55 And Older Communities Rules and Regulation Guide: What Is a 55+ Community?

Rules and Regulations in Active Adult Communities

Active adult or 55+ communities continue to grow across the United States. The communities are an attractive option for adults seeking to live with others in the same age group while enjoying an active lifestyle. The 55+ community provides independent seniors an active environment, is often wellness-centric, and has age restrictions. Keep reading to learn the rules and requirements of living in a 55+ community.

What Is a 55+ Community?

When discussing who can live in an age-restricted community, it's helpful to understand exactly what they are. 55+ communities, also known as active adult or retirement communities, are specialized residential areas designed to cater to the lifestyle needs of adults aged 55 and older. These communities offer a unique combination of housing, amenities, and social opportunities tailored to uphold an engaging lifestyle during retirement years.

Common Features

Housing Options and Accessibility: The residences in 55+ communities often range from single-family homes to townhouses and condominiums. These homes usually feature one-level living with minimal stairs, wider doorways, and other modifications that promote ease of mobility and accessibility.

Amenities and Lifestyle Benefits: One of the hallmark features of 55+ communities is the comprehensive amenities they provide. These can include clubhouses, fitness centers, pools, and dedicated areas for hobbies and sports, all designed to foster an active and social lifestyle. 

Safety and Maintenance: Safety features such as gated entrances and security personnel are common in these communities, offering residents peace of mind. Additionally, many 55+ communities offer maintenance services, taking care of landscaping, exterior upkeep, and sometimes even some interior maintenance issues. 

Community Rules and Age Restrictions: These communities are designed to meet the needs of older adults, and as such, they typically enforce rules tailored to create a quiet, serene environment. Generally, at least one member of the household meets the minimum age requirement.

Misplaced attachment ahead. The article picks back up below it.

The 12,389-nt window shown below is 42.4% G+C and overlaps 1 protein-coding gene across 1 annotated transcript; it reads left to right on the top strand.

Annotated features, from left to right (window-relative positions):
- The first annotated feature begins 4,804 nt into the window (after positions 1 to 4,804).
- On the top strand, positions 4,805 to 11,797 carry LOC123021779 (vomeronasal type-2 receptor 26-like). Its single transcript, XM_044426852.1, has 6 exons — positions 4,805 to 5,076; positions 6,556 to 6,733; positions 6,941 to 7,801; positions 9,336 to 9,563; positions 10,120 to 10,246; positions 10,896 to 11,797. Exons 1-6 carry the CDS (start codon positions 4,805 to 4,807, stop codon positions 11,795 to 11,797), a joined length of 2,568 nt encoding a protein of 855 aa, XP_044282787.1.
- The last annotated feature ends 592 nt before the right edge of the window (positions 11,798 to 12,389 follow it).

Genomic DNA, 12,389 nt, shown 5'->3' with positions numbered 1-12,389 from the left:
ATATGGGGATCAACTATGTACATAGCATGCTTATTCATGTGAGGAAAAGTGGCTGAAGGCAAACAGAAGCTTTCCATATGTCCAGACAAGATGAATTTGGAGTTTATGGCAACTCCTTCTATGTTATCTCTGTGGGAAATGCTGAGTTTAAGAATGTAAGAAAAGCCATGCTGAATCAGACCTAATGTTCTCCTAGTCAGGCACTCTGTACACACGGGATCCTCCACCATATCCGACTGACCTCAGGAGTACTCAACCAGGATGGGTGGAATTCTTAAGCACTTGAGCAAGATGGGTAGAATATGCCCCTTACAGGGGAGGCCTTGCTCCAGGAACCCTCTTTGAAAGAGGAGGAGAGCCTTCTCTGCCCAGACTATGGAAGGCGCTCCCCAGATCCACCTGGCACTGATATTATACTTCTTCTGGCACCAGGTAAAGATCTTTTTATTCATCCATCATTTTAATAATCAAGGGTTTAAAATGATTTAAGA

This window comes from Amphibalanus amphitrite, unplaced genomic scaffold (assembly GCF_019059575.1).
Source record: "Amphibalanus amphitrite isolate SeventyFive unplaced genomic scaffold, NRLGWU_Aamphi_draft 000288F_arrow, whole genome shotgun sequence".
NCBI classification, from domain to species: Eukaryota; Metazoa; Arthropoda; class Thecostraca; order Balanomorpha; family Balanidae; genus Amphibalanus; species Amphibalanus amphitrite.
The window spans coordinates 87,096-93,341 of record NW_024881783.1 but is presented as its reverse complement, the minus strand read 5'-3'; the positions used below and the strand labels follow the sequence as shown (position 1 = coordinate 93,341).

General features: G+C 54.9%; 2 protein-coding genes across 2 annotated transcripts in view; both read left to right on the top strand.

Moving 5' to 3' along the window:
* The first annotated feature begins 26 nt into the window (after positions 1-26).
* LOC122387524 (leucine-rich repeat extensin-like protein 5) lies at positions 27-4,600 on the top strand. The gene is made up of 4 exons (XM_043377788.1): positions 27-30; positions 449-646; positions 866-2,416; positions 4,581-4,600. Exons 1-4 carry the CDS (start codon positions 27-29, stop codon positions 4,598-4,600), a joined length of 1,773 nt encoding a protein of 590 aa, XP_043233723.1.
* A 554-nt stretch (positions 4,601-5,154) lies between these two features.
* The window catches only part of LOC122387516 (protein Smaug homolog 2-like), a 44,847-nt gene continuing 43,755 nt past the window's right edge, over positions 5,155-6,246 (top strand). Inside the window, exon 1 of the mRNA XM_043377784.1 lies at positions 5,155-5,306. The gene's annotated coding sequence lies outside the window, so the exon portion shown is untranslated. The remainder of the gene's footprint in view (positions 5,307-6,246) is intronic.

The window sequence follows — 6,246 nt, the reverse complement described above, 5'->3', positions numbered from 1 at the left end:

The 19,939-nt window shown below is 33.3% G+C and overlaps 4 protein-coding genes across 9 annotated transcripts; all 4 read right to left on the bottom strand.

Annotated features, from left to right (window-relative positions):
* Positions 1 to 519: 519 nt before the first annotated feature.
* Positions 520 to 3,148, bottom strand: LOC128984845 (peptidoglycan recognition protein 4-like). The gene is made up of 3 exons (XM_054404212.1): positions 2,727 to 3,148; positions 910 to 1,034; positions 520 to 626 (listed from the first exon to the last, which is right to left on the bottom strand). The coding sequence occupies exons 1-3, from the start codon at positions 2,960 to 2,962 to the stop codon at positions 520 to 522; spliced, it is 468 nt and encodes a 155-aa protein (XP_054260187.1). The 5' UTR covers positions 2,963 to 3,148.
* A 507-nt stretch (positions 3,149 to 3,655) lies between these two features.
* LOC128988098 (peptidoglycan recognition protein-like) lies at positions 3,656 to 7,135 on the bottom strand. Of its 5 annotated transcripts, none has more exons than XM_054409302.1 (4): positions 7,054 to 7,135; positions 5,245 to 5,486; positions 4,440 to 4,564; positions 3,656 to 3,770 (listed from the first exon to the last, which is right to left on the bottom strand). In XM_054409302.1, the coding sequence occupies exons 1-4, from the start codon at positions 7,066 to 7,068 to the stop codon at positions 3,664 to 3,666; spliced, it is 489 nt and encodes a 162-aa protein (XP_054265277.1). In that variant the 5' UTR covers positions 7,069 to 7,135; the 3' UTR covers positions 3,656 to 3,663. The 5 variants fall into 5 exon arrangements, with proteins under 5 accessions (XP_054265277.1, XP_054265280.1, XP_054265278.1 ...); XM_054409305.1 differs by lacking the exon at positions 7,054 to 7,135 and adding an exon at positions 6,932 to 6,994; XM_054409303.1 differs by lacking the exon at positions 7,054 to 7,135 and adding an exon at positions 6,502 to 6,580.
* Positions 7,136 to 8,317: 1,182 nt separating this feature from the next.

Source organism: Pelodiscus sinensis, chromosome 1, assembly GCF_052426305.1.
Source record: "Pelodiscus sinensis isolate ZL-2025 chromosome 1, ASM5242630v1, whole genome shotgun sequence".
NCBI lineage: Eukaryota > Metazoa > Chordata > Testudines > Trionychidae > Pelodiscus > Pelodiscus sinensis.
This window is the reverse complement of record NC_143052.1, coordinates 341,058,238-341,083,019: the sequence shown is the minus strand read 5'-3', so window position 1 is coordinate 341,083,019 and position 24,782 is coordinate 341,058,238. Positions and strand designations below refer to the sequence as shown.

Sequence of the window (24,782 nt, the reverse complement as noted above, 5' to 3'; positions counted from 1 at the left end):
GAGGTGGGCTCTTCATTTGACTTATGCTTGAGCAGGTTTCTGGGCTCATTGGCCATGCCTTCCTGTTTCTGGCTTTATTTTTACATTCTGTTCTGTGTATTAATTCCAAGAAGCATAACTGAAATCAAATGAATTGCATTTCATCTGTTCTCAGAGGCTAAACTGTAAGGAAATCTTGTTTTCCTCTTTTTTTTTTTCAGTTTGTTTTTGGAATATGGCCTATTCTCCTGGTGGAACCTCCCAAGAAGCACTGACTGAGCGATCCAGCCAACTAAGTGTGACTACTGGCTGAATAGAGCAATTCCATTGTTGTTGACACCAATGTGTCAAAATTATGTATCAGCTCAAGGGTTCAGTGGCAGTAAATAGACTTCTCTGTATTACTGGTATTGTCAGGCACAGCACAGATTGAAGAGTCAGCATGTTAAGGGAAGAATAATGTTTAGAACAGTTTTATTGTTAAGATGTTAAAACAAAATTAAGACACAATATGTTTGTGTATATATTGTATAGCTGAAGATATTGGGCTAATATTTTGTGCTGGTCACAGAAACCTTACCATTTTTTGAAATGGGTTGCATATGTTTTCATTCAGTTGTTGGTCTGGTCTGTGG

What Is the 80/20 Rule For 55+ Communities?

55+ communities are legal because an amendment was added to the Fair Housing Act in 1995. Known as HOPA, the Housing for Older Persons Act is an exemption to the original discrimination rules focusing on age restrictions for potential home buyers and persons who may desire to live within an age-restricted community.

To be listed as a legal 55+ housing, the community must meet three qualifications:

  • 80% of the units/homes must have at least one (1) resident aged 55 or older (80/20 rule).
  • The community has to create, publish, and follow policies that show its intent to house residents age 55 and older.
  • The community must follow HUD's age verification rules. This can mean enacting procedures to verify a resident's age.

All three of the above qualifications need to be met if the community is listed or promoted as age-restricted housing.

Can Someone Younger Than 55 Live in a 55+ Community?

Couple Standing TogetherThe simple answer to "Can someone younger than age 55 live in a 55+ community?" is yes, "but." While the Fair Housing Act stands against discrimination, there are age-related exceptions through HOPA.

Generally, age-restricted communities have one major rule: residents must be 55 or older. However, one HOPA exemption to the Fair Housing Act allows a facility or community to be solely dedicated as housing for persons aged 62 and older. Typically, this applies to senior care facilities, senior assisted living, and similar housing for persons 62 and older who may not wish or be able to live alone.

Exceptions 55+ Communities May Make to Age Requirements

Usually, a 55+ community has an exemption that allows a lower minimum age for a spouse, partner, or roommate. These rules typically require one member of the household to be 55+ and will count the underage household member towards the 20% occupancy rate required by HOPA. Community covenants vary, and there is no guarantee that the younger person will be able to stay if the older resident no longer occupies the house for reasons including death, divorce, or separation.